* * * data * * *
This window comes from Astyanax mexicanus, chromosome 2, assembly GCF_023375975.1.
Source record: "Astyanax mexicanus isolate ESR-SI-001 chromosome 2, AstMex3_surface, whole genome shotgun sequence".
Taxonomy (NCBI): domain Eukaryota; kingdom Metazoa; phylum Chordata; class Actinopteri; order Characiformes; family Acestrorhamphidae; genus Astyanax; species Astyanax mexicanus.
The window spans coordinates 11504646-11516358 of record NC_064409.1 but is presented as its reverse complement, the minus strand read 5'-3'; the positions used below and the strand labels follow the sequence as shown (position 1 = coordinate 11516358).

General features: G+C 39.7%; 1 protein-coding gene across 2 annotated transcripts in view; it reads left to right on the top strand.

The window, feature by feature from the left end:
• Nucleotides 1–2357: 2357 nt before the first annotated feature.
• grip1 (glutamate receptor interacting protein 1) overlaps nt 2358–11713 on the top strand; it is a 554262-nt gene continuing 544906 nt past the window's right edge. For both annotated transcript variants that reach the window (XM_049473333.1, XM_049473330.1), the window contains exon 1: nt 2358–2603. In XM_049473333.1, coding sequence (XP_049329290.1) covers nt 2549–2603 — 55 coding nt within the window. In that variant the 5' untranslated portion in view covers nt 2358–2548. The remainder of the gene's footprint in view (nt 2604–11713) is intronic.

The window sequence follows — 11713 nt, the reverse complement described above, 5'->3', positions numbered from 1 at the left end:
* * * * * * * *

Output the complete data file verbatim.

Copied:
This window comes from Astyanax mexicanus, chromosome 2, assembly GCF_023375975.1.
Source record: "Astyanax mexicanus isolate ESR-SI-001 chromosome 2, AstMex3_surface, whole genome shotgun sequence".
Taxonomy (NCBI): domain Eukaryota; kingdom Metazoa; phylum Chordata; class Actinopteri; order Characiformes; family Acestrorhamphidae; genus Astyanax; species Astyanax mexicanus.
The window spans coordinates 11504646-11516358 of record NC_064409.1 but is presented as its reverse complement, the minus strand read 5'-3'; the positions used below and the strand labels follow the sequence as shown (position 1 = coordinate 11516358).

General features: G+C 39.7%; 1 protein-coding gene across 2 annotated transcripts in view; it reads left to right on the top strand.

The window, feature by feature from the left end:
• Nucleotides 1–2357: 2357 nt before the first annotated feature.
• grip1 (glutamate receptor interacting protein 1) overlaps nt 2358–11713 on the top strand; it is a 554262-nt gene continuing 544906 nt past the window's right edge. For both annotated transcript variants that reach the window (XM_049473333.1, XM_049473330.1), the window contains exon 1: nt 2358–2603. In XM_049473333.1, coding sequence (XP_049329290.1) covers nt 2549–2603 — 55 coding nt within the window. In that variant the 5' untranslated portion in view covers nt 2358–2548. The remainder of the gene's footprint in view (nt 2604–11713) is intronic.

The window sequence follows — 11713 nt, the reverse complement described above, 5'->3', positions numbered from 1 at the left end: